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What lessons will Australia learn from the tour of Sri Lanka?

Roar Rookie
16th July, 2022
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Roar Rookie
16th July, 2022
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With the drawn Sri Lanka series behind them, Australia don’t have long to wait until they’re back on the sub-continent, and there are serious deficiencies to fix before heading to India in February 2023.

A disastrous second innings collapse by the Australian side on the fourth day of the second Test in Galle saw a struggling Sri Lankan team win the match by an innings and 39 runs, leaving the series tied at one Test apiece.

The series highlighted a couple of issues for the Australians before the tour of India in seven months’ time.

Who should replace fading Warner?

To start at the top of the order, David Warner’s performances in the subcontinent have been well below par. With a measly average of just 25.22 in Sri Lanka and 24.25 in India, the 35-year-old opening batsman provides the first of many headaches for Andrew McDonald and his team of selectors.

Warner has struggled away from home conditions in recent years, highlighted by a total of 64 runs from his four innings on the recent tour of Sri Lanka.

David Warner walks to the pavilion

(Photo by Buddhika Weerasinghe/Getty Images)

A possible alternative to the ageing New South Welshman is the young Queensland opener, Bryce Street.


It was a breakthrough season from the 24-year-old, which saw him take the place of the Test-capped Matthew Renshaw at the top of the order in the Sheffield Shield.

In December 2021, Street earned selection for Australia A against the English Lions when he scored an unbeaten 119 at Ian Healy Oval. Street’s defensive style of play could also be a crucial asset to the Australian side that has had issues at the top of the order away from home for some time.

Henry Hunt can also be seen as a replacement for Warner for the tour of India next year. Hunt, 25, also made a breakthrough in his respective Sheffield Shield side, captaining South Australia in the absence of Travis Head and Alex Carey.

Hunt’s 601 runs at 46.23 in the 2021-22 Shield season was enough to see him claim the Neil Dansie Medal at the SACA awards night.

Does Australia need a third spinner?

Travis Head also failed to impress in the Sri Lankan series, leaving many doubting whether the middle-order batsman is of a good enough standard to perform in India.

Scoring a paltry 23 runs in three bats, Head was dismissed each time to spin bowling, a possible technical problem that will become exacerbated when facing the likes of Ravindra Jadeja and Ravichandran Ashwin in turning conditions.


The low, dry pitches of the subcontinent and the positive emergence of young all-rounder Cameron Green means that Australia might be able to successfully employ a spin-bowling all-rounder such as Glenn Maxwell in the place of a specialist batsman.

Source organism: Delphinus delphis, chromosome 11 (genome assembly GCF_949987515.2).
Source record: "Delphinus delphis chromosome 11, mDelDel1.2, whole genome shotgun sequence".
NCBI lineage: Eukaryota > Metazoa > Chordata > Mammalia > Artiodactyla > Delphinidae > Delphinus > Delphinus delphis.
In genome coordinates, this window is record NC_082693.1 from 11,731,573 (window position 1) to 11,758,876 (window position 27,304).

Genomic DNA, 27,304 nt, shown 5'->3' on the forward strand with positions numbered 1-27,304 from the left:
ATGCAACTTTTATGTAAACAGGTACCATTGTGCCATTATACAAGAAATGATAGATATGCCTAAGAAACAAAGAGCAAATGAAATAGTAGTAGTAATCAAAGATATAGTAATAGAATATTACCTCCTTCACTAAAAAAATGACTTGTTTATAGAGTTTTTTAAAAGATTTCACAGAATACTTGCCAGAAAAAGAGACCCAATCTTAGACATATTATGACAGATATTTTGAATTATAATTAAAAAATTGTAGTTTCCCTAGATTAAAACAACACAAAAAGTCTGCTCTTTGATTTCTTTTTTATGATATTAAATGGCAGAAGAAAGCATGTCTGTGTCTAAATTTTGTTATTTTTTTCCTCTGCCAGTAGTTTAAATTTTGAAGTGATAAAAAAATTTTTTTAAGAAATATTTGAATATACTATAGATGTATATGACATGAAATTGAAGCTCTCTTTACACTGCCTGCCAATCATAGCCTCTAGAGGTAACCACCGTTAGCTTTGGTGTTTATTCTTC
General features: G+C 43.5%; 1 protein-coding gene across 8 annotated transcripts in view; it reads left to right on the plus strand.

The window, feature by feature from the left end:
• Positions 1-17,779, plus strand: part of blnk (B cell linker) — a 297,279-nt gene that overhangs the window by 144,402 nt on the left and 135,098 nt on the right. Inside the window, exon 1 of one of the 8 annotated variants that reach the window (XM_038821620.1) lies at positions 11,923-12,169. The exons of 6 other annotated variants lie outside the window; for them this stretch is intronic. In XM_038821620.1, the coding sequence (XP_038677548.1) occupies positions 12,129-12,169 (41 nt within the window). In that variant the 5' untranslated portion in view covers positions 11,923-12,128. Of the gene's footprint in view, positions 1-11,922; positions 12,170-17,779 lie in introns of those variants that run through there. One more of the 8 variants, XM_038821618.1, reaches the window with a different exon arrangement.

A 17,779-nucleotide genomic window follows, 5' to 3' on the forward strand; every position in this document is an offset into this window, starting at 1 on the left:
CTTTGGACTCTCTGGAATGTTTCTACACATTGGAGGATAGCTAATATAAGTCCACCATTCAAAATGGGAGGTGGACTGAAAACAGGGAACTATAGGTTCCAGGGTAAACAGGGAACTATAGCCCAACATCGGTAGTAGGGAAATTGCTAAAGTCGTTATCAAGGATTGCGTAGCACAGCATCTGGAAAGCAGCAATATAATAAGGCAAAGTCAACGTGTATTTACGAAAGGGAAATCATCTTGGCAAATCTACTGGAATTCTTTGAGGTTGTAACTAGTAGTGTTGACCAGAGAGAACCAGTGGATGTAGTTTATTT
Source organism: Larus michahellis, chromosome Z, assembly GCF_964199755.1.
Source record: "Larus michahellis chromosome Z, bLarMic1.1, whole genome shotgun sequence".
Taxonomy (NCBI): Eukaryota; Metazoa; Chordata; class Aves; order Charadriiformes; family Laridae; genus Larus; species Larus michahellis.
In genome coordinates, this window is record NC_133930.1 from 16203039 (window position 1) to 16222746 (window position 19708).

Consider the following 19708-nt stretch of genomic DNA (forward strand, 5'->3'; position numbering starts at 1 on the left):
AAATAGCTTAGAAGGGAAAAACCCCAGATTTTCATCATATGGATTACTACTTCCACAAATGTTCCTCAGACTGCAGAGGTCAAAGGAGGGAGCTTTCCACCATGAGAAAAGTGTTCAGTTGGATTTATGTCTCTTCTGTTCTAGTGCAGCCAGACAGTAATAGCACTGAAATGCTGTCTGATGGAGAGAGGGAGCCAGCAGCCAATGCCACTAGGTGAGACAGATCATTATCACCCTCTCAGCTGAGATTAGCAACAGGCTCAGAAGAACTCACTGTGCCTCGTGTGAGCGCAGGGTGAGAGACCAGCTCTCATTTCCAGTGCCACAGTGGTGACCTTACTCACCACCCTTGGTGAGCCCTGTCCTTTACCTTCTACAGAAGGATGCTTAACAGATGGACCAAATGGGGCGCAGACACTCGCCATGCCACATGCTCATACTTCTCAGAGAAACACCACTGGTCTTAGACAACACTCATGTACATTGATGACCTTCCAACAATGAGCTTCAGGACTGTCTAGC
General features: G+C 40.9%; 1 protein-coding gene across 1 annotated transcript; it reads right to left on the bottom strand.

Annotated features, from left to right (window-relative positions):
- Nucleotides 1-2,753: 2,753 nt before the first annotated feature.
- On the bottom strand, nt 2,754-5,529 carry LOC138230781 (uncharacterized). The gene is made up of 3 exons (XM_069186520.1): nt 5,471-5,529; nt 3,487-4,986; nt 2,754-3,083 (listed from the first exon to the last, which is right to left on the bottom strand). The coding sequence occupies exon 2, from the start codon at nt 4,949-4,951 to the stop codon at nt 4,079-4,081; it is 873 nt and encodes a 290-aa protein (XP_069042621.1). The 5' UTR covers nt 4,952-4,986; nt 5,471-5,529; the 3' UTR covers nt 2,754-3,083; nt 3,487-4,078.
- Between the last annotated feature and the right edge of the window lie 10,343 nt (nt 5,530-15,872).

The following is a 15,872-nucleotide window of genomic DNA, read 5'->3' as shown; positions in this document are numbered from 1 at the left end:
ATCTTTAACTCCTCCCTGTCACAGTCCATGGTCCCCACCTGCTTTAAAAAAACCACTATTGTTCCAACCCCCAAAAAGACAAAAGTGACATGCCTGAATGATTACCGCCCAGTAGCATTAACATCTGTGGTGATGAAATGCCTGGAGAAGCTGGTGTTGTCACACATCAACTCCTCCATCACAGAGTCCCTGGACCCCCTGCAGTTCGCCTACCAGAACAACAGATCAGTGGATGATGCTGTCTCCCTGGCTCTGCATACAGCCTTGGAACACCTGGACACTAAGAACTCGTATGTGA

Although Maxwell didn’t make an appearance in the two matches in Sri Lanka, the Victorian was included in the touring squad and captain Pat Cummins was highly complimentary of the all-rounder’s skill with the bat in the lead-up to the second Test.

Maxwell is adept at facing spin and his foot movement and ability to hit the ball 360 degrees would be of great benefit to the Australian middle order. The Victorian has already shown that he can score runs in India, where in 2017 he scored his maiden Test century.

While Maxwell is a part-timer, the 33-year-old bowled 45 overs in five matches in the one-day series against Sri Lanka in the lead-up to the Test series and will be able to provide crucial spells for the Australian side if called upon next year.

Maxwell’s inclusion would seriously bolster both Australia’s batting and bowling stocks should he be selected next year.

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Queenslander Matthew Kuhnemann may also be on the selectors’ radar to earn his baggy green in the lead-up to the Indian tour, with the left-arm orthodox bowler making his International debut in the one-day games in Sri Lanka.

Kuhnemann, who deputised for Mitch Swepson for much of the 2021-22 Shield season, took plenty of wickets for Queensland last summer and is considered by many to be Australia’s third best spinner.

The left-armer will also offer a different angle of attack from the two right-armers, Swepson and Nathan Lyon, which would give Cummins more options against a strong Indian batting line-up.

Whatever decisions will or will not be made by McDonald and his selectors, the upcoming series against the West Indies and South Africa in the Australian summer will likely play on their minds when selecting their squads for the subcontinental tour.

However, if we have learnt one thing from the disappointment in Sri Lanka it is that it is highly doubtful that the form from the previous summer of cricket will translate to the tour of India. Australia will have to rely on the depth of players from Sheffield Shield cricket to finally find success in the subcontinent.